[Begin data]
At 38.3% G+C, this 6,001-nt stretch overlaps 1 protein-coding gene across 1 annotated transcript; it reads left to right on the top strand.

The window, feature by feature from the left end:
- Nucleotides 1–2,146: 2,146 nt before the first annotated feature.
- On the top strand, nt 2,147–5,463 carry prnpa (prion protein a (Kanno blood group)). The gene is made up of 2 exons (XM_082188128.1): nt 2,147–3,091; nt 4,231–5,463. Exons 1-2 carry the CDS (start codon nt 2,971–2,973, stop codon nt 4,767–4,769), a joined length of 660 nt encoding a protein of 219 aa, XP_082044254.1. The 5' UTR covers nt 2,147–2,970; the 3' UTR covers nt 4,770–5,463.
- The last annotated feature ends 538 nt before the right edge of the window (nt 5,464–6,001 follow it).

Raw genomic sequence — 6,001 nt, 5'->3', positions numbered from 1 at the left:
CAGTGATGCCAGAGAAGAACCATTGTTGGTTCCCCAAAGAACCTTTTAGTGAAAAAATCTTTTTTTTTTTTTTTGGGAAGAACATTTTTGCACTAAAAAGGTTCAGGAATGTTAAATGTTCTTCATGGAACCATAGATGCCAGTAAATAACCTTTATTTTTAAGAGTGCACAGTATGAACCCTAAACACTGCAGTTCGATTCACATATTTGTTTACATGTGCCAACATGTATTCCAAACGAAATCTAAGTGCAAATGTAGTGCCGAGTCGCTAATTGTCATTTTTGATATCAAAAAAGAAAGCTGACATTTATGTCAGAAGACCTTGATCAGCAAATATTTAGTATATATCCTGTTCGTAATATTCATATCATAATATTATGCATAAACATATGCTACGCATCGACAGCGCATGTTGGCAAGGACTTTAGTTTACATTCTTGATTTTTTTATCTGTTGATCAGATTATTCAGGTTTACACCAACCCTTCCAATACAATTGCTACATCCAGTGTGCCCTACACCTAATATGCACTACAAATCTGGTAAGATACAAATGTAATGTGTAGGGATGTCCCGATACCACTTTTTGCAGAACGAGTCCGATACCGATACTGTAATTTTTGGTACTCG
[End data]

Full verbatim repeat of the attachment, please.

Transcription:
At 38.3% G+C, this 6,001-nt stretch overlaps 1 protein-coding gene across 1 annotated transcript; it reads left to right on the top strand.

The window, feature by feature from the left end:
- Nucleotides 1–2,146: 2,146 nt before the first annotated feature.
- On the top strand, nt 2,147–5,463 carry prnpa (prion protein a (Kanno blood group)). The gene is made up of 2 exons (XM_082188128.1): nt 2,147–3,091; nt 4,231–5,463. Exons 1-2 carry the CDS (start codon nt 2,971–2,973, stop codon nt 4,767–4,769), a joined length of 660 nt encoding a protein of 219 aa, XP_082044254.1. The 5' UTR covers nt 2,147–2,970; the 3' UTR covers nt 4,770–5,463.
- The last annotated feature ends 538 nt before the right edge of the window (nt 5,464–6,001 follow it).

Raw genomic sequence — 6,001 nt, 5'->3', positions numbered from 1 at the left:
CAGTGATGCCAGAGAAGAACCATTGTTGGTTCCCCAAAGAACCTTTTAGTGAAAAAATCTTTTTTTTTTTTTTTGGGAAGAACATTTTTGCACTAAAAAGGTTCAGGAATGTTAAATGTTCTTCATGGAACCATAGATGCCAGTAAATAACCTTTATTTTTAAGAGTGCACAGTATGAACCCTAAACACTGCAGTTCGATTCACATATTTGTTTACATGTGCCAACATGTATTCCAAACGAAATCTAAGTGCAAATGTAGTGCCGAGTCGCTAATTGTCATTTTTGATATCAAAAAAGAAAGCTGACATTTATGTCAGAAGACCTTGATCAGCAAATATTTAGTATATATCCTGTTCGTAATATTCATATCATAATATTATGCATAAACATATGCTACGCATCGACAGCGCATGTTGGCAAGGACTTTAGTTTACATTCTTGATTTTTTTATCTGTTGATCAGATTATTCAGGTTTACACCAACCCTTCCAATACAATTGCTACATCCAGTGTGCCCTACACCTAATATGCACTACAAATCTGGTAAGATACAAATGTAATGTGTAGGGATGTCCCGATACCACTTTTTGCAGAACGAGTCCGATACCGATACTGTAATTTTTGGTACTCG